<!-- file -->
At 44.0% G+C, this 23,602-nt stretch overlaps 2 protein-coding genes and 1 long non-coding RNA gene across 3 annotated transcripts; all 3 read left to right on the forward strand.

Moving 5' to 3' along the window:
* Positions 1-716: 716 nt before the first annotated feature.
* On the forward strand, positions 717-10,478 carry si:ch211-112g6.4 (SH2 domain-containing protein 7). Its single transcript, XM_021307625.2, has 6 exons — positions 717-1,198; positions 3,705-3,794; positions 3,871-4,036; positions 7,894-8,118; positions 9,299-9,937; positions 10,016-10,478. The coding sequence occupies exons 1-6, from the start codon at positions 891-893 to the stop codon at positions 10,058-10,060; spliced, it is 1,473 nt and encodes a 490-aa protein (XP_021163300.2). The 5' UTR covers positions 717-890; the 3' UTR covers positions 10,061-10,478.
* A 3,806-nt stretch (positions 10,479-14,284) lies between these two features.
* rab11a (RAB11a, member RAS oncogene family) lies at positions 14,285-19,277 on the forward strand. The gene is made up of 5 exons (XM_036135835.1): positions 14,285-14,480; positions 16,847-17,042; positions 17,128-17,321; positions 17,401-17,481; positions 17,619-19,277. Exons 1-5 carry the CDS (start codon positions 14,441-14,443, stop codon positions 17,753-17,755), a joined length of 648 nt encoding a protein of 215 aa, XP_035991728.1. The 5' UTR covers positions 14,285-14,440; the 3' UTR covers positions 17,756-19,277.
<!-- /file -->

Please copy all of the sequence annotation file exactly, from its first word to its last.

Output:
At 44.0% G+C, this 23,602-nt stretch overlaps 2 protein-coding genes and 1 long non-coding RNA gene across 3 annotated transcripts; all 3 read left to right on the forward strand.

Moving 5' to 3' along the window:
* Positions 1-716: 716 nt before the first annotated feature.
* On the forward strand, positions 717-10,478 carry si:ch211-112g6.4 (SH2 domain-containing protein 7). Its single transcript, XM_021307625.2, has 6 exons — positions 717-1,198; positions 3,705-3,794; positions 3,871-4,036; positions 7,894-8,118; positions 9,299-9,937; positions 10,016-10,478. The coding sequence occupies exons 1-6, from the start codon at positions 891-893 to the stop codon at positions 10,058-10,060; spliced, it is 1,473 nt and encodes a 490-aa protein (XP_021163300.2). The 5' UTR covers positions 717-890; the 3' UTR covers positions 10,061-10,478.
* A 3,806-nt stretch (positions 10,479-14,284) lies between these two features.
* rab11a (RAB11a, member RAS oncogene family) lies at positions 14,285-19,277 on the forward strand. The gene is made up of 5 exons (XM_036135835.1): positions 14,285-14,480; positions 16,847-17,042; positions 17,128-17,321; positions 17,401-17,481; positions 17,619-19,277. Exons 1-5 carry the CDS (start codon positions 14,441-14,443, stop codon positions 17,753-17,755), a joined length of 648 nt encoding a protein of 215 aa, XP_035991728.1. The 5' UTR covers positions 14,285-14,440; the 3' UTR covers positions 17,756-19,277.